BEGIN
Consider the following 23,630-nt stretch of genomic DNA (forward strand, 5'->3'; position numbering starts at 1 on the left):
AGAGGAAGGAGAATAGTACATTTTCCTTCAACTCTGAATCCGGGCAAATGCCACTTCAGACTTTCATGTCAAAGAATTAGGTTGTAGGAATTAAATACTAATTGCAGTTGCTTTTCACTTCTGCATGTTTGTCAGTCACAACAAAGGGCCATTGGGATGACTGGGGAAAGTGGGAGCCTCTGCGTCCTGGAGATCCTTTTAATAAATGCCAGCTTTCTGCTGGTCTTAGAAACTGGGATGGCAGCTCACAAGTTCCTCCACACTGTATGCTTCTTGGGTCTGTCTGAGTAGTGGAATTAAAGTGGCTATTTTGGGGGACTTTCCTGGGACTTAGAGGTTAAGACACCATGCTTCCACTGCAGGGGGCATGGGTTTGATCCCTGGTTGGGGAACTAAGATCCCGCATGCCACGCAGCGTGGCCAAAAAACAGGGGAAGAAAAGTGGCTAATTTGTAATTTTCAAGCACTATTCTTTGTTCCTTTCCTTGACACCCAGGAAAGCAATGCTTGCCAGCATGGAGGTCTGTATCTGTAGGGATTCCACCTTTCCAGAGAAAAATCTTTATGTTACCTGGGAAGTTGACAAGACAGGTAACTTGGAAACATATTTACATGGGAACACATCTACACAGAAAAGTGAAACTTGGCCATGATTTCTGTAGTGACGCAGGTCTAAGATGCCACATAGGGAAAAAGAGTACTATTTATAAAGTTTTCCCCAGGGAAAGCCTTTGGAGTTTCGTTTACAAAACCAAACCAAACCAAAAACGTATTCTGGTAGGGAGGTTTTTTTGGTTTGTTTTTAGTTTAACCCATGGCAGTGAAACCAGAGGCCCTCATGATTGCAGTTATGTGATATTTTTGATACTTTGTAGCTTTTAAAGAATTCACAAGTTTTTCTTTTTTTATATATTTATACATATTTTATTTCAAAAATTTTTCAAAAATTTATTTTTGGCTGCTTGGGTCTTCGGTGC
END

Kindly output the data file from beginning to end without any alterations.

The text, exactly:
Consider the following 23,630-nt stretch of genomic DNA (forward strand, 5'->3'; position numbering starts at 1 on the left):
AGAGGAAGGAGAATAGTACATTTTCCTTCAACTCTGAATCCGGGCAAATGCCACTTCAGACTTTCATGTCAAAGAATTAGGTTGTAGGAATTAAATACTAATTGCAGTTGCTTTTCACTTCTGCATGTTTGTCAGTCACAACAAAGGGCCATTGGGATGACTGGGGAAAGTGGGAGCCTCTGCGTCCTGGAGATCCTTTTAATAAATGCCAGCTTTCTGCTGGTCTTAGAAACTGGGATGGCAGCTCACAAGTTCCTCCACACTGTATGCTTCTTGGGTCTGTCTGAGTAGTGGAATTAAAGTGGCTATTTTGGGGGACTTTCCTGGGACTTAGAGGTTAAGACACCATGCTTCCACTGCAGGGGGCATGGGTTTGATCCCTGGTTGGGGAACTAAGATCCCGCATGCCACGCAGCGTGGCCAAAAAACAGGGGAAGAAAAGTGGCTAATTTGTAATTTTCAAGCACTATTCTTTGTTCCTTTCCTTGACACCCAGGAAAGCAATGCTTGCCAGCATGGAGGTCTGTATCTGTAGGGATTCCACCTTTCCAGAGAAAAATCTTTATGTTACCTGGGAAGTTGACAAGACAGGTAACTTGGAAACATATTTACATGGGAACACATCTACACAGAAAAGTGAAACTTGGCCATGATTTCTGTAGTGACGCAGGTCTAAGATGCCACATAGGGAAAAAGAGTACTATTTATAAAGTTTTCCCCAGGGAAAGCCTTTGGAGTTTCGTTTACAAAACCAAACCAAACCAAAAACGTATTCTGGTAGGGAGGTTTTTTTGGTTTGTTTTTAGTTTAACCCATGGCAGTGAAACCAGAGGCCCTCATGATTGCAGTTATGTGATATTTTTGATACTTTGTAGCTTTTAAAGAATTCACAAGTTTTTCTTTTTTTATATATTTATACATATTTTATTTCAAAAATTTTTCAAAAATTTATTTTTGGCTGCTTGGGTCTTCGGTGC